In Peake v. SCDMV, Peake was in a one car accident and was taken to the hospital for treatment. A Trooper Manley requested Peake provide a blood sample at the hospital, believing Peake’s condition precluded a breath test. Peake stated he understood his implied consent rights and refused to submit a blood sample. Trooper Manley then issued Peake a Notice of Suspension which Peake refused to sign. On appeal, Peake contended section 56-5-2950(a) requires law enforcement to seek the opinion of a medical professional that a person is incapable of providing a breath test.
Section 56-5-2950(a) states in pertinent part: "At the direction of the arresting officer, the person first must be offered a breath test to determine the person’s alcohol concentration. If the person is physically unable to provide an acceptable breath sample because he has an injured mouth, is unconscious or dead, or for any other reason considered acceptable by the licensed medical personnel, the arresting officer may request a blood sample to be taken."
The Court of Appeals held that the plain language of section 56-5-2950(a) "permits an arresting officer to request a blood sample but unambiguously limits this to situations where a person is physically unable to provide a breath sample due to an injured mouth, unconsciousness or death, or for any other reason considered acceptable by the licensed medical personnel. In the case at bar, the Department has not asserted Peake had an injured mouth or was unconscious. Therefore, the Department was required under the implied consent statute to show Peake was physically unable to give an acceptable breath sample for a reason found acceptable by licensed medical personnel."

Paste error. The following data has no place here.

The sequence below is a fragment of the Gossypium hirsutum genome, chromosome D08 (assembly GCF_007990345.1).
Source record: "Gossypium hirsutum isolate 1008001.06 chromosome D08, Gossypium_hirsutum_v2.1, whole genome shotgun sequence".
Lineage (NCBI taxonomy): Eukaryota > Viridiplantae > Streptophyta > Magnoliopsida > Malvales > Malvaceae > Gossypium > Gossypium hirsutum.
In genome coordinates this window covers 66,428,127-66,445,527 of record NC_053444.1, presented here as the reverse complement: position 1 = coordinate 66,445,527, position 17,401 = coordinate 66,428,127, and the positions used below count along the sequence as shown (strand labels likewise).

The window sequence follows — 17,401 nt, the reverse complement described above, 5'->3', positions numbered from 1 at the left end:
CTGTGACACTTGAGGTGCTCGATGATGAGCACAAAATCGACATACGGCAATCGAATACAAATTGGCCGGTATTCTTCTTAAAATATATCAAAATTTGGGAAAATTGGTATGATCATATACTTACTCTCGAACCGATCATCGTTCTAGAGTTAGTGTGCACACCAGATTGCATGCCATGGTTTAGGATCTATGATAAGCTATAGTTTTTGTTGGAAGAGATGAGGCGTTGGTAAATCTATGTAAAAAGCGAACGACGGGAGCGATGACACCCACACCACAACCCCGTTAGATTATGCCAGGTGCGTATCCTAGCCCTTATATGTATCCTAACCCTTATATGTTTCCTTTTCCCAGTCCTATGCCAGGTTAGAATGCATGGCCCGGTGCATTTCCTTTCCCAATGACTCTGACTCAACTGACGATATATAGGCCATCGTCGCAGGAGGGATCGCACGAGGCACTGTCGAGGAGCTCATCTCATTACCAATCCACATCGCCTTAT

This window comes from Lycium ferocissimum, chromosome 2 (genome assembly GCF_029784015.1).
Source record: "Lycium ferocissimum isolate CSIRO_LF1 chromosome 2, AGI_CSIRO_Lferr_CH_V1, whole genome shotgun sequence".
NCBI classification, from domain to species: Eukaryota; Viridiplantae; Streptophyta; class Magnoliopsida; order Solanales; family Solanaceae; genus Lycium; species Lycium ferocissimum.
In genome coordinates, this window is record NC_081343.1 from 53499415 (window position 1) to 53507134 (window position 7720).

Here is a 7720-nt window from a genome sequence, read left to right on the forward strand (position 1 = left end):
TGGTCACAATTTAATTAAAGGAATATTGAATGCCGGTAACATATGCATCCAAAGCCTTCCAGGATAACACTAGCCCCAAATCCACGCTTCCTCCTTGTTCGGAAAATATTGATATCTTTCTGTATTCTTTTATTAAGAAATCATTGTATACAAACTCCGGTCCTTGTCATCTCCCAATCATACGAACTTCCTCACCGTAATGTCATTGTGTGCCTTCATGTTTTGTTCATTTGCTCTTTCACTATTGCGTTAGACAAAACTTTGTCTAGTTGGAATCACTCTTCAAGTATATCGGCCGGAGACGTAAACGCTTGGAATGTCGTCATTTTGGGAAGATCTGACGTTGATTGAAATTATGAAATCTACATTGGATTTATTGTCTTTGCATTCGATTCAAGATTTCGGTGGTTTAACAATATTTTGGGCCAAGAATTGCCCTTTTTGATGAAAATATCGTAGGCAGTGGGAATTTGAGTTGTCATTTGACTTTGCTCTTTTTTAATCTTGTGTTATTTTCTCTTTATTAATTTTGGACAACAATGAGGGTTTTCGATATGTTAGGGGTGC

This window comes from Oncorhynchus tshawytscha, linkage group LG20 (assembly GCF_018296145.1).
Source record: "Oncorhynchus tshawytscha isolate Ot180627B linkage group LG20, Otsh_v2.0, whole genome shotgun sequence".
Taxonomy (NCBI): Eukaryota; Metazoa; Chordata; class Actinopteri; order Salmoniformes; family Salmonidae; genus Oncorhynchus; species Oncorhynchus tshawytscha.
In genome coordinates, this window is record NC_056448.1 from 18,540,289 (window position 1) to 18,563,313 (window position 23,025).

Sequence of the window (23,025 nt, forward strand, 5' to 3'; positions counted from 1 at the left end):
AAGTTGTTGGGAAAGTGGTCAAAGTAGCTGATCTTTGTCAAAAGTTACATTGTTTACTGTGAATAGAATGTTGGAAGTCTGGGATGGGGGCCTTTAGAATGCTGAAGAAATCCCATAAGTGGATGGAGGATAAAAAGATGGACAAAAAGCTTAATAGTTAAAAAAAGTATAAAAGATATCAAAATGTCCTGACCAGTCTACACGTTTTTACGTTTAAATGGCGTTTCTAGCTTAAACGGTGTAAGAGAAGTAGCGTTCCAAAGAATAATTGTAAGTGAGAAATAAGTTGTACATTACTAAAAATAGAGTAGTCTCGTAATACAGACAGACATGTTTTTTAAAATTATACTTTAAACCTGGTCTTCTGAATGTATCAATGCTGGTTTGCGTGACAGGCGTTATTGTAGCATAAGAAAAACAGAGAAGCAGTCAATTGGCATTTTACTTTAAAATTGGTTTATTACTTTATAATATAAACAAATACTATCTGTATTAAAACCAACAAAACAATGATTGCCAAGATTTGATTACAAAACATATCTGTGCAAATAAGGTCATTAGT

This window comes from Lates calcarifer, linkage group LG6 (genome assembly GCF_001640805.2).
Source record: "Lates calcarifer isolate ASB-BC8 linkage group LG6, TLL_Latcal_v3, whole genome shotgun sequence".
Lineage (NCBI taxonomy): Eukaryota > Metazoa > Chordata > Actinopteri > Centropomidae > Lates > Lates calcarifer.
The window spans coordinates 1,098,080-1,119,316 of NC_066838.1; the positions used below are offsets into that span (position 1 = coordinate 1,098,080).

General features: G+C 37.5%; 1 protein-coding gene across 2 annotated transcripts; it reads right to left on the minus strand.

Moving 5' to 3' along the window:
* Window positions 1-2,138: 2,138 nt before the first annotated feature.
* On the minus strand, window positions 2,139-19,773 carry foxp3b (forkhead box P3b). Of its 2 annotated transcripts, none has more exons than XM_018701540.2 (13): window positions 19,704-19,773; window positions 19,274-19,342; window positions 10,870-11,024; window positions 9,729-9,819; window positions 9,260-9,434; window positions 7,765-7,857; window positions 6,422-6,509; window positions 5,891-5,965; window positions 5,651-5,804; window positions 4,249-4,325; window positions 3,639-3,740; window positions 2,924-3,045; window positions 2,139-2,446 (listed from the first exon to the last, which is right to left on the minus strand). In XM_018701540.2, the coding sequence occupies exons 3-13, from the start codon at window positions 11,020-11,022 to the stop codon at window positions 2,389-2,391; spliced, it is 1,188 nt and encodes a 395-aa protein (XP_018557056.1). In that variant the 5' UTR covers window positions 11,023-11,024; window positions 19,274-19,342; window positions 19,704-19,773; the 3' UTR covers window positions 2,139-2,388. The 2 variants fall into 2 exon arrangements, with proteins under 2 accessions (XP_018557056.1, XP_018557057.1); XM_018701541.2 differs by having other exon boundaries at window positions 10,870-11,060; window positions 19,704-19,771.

Hence, the court reversed the suspension of Peake's license.